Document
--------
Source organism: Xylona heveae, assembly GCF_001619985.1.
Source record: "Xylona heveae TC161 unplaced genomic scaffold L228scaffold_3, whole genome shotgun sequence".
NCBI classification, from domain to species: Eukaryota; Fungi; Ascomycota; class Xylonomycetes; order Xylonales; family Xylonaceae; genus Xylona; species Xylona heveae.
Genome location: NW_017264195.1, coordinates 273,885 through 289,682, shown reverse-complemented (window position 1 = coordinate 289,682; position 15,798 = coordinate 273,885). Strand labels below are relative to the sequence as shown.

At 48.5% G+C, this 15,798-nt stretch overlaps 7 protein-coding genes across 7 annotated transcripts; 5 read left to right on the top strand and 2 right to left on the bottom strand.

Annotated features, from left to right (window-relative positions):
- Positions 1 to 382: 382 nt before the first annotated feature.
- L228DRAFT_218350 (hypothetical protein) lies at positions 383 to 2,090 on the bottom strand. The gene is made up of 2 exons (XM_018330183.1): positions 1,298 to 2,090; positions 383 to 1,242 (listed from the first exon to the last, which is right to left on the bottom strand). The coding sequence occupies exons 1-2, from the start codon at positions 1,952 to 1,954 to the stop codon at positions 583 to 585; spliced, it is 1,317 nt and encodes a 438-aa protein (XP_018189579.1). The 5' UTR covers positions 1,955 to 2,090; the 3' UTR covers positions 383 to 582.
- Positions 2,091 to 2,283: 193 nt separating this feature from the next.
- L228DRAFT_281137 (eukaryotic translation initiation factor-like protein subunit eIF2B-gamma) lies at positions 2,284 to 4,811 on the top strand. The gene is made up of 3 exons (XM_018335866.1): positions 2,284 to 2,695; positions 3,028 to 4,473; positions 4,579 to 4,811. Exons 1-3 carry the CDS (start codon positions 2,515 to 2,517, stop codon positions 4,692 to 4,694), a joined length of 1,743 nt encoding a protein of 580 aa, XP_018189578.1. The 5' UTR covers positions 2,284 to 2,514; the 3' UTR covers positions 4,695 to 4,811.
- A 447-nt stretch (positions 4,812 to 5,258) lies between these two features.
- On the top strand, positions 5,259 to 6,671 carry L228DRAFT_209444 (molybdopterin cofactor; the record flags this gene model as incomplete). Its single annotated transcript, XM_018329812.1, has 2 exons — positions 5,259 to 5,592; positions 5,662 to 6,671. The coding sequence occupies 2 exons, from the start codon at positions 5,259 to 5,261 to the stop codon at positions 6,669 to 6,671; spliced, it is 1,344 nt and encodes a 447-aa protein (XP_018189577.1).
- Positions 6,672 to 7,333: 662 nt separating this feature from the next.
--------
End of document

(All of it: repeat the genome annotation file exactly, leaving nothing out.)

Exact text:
Source organism: Xylona heveae, assembly GCF_001619985.1.
Source record: "Xylona heveae TC161 unplaced genomic scaffold L228scaffold_3, whole genome shotgun sequence".
NCBI classification, from domain to species: Eukaryota; Fungi; Ascomycota; class Xylonomycetes; order Xylonales; family Xylonaceae; genus Xylona; species Xylona heveae.
Genome location: NW_017264195.1, coordinates 273,885 through 289,682, shown reverse-complemented (window position 1 = coordinate 289,682; position 15,798 = coordinate 273,885). Strand labels below are relative to the sequence as shown.

At 48.5% G+C, this 15,798-nt stretch overlaps 7 protein-coding genes across 7 annotated transcripts; 5 read left to right on the top strand and 2 right to left on the bottom strand.

Annotated features, from left to right (window-relative positions):
- Positions 1 to 382: 382 nt before the first annotated feature.
- L228DRAFT_218350 (hypothetical protein) lies at positions 383 to 2,090 on the bottom strand. The gene is made up of 2 exons (XM_018330183.1): positions 1,298 to 2,090; positions 383 to 1,242 (listed from the first exon to the last, which is right to left on the bottom strand). The coding sequence occupies exons 1-2, from the start codon at positions 1,952 to 1,954 to the stop codon at positions 583 to 585; spliced, it is 1,317 nt and encodes a 438-aa protein (XP_018189579.1). The 5' UTR covers positions 1,955 to 2,090; the 3' UTR covers positions 383 to 582.
- Positions 2,091 to 2,283: 193 nt separating this feature from the next.
- L228DRAFT_281137 (eukaryotic translation initiation factor-like protein subunit eIF2B-gamma) lies at positions 2,284 to 4,811 on the top strand. The gene is made up of 3 exons (XM_018335866.1): positions 2,284 to 2,695; positions 3,028 to 4,473; positions 4,579 to 4,811. Exons 1-3 carry the CDS (start codon positions 2,515 to 2,517, stop codon positions 4,692 to 4,694), a joined length of 1,743 nt encoding a protein of 580 aa, XP_018189578.1. The 5' UTR covers positions 2,284 to 2,514; the 3' UTR covers positions 4,695 to 4,811.
- A 447-nt stretch (positions 4,812 to 5,258) lies between these two features.
- On the top strand, positions 5,259 to 6,671 carry L228DRAFT_209444 (molybdopterin cofactor; the record flags this gene model as incomplete). Its single annotated transcript, XM_018329812.1, has 2 exons — positions 5,259 to 5,592; positions 5,662 to 6,671. The coding sequence occupies 2 exons, from the start codon at positions 5,259 to 5,261 to the stop codon at positions 6,669 to 6,671; spliced, it is 1,344 nt and encodes a 447-aa protein (XP_018189577.1).
- Positions 6,672 to 7,333: 662 nt separating this feature from the next.